The government recently announced it was considering giving councils powers to ban parking on the kerb.
Parking on the pavement or kerb has been a hotly debated topic over the past few years, and the government has seen fit to the feasibility of a nationwide ban. However, new research shows roughly one in six UK motorists would defy such a rule were it to come into force.
The study by online parking space rental company YourParkingSpace.co.uk may have been small, with just 500 respondents, but 16 percent of those said they would park on the pavement regardless of any ban on the practice. Assuming that small cross-section of the public is representative of the population as a whole, that could mean around 7.5 million licence holders would still put their wheels on the kerb when parking up.
Pavement parking has made headlines in recent months, with safety campaigners urging bans to improve pavement access for vulnerable road users such as those with disabilities. At present, the practice is only banned in London, but it will be outlawed in Scotland from 2021. But just a few weeks ago, Transport Secretary Grant Shapps announced he would be considering a nationwide ban, and said the problems caused by pavement parking necessitated action.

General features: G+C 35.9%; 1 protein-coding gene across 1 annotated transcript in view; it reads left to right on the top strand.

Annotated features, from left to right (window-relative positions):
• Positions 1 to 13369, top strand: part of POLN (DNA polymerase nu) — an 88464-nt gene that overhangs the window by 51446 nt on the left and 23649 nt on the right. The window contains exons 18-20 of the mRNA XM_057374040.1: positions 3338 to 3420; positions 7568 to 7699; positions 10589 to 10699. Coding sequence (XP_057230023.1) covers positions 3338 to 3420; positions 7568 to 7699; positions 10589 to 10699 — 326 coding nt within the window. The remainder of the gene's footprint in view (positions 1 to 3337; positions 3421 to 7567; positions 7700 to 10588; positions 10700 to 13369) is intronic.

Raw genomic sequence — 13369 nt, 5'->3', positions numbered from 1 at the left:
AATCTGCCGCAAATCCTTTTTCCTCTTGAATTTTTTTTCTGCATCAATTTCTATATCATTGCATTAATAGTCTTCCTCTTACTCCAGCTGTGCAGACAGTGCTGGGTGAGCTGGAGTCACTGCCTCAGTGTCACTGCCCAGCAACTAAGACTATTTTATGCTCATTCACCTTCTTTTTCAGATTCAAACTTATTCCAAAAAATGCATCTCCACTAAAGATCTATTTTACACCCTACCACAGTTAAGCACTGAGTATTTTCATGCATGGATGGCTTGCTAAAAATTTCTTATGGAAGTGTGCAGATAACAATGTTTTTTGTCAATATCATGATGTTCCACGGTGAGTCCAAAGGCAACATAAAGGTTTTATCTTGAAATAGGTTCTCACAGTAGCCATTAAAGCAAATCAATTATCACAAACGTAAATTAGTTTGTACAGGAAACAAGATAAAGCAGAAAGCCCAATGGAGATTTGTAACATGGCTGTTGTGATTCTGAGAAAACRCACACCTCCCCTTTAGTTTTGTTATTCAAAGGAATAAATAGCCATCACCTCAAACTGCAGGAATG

“Vehicles parked on the pavement can cause very real difficulties for many pedestrians,” he said. “That’s why I am taking action to make pavements safer and I will be launching a consultation to find a long-term solution for this complex issue.”
However, as Shapps alluded to, the issue is not that simple, with some saying parking on pavements is important to ensure roads remain clear - particularly on narrow streets. The RAC’s head of roads policy, Nicholas Lyes, said this issue would be better addressed with guidelines than with an outright ban.
“Outlawing pavement parking as a whole is complex because not all streets in the UK are the same,” he said. “For example, some drivers will put a tyre up the kerb on a narrow residential street to avoid restricting road access to other vehicles while still allowing plenty of space for pedestrian access. Therefore better guidance and a definition of what is and isn’t appropriate would be a more practical solution, rather than an outright ban.”
Harrison Woods, managing director at YourParkingSpace.co.uk, said his company’s research suggested a ban could be relatively ineffective.
“It seems likely that pavement parking will become punishable in many parts of the country, yet this won’t deter a sizeable number of motorists from continuing to do so,” he said. “Pavement parking has always been a contentious issue, and even if it is banned across the whole of the UK, it will continue to divide opinion. We would remind all motorists to consider their actions and how it impacts on others.”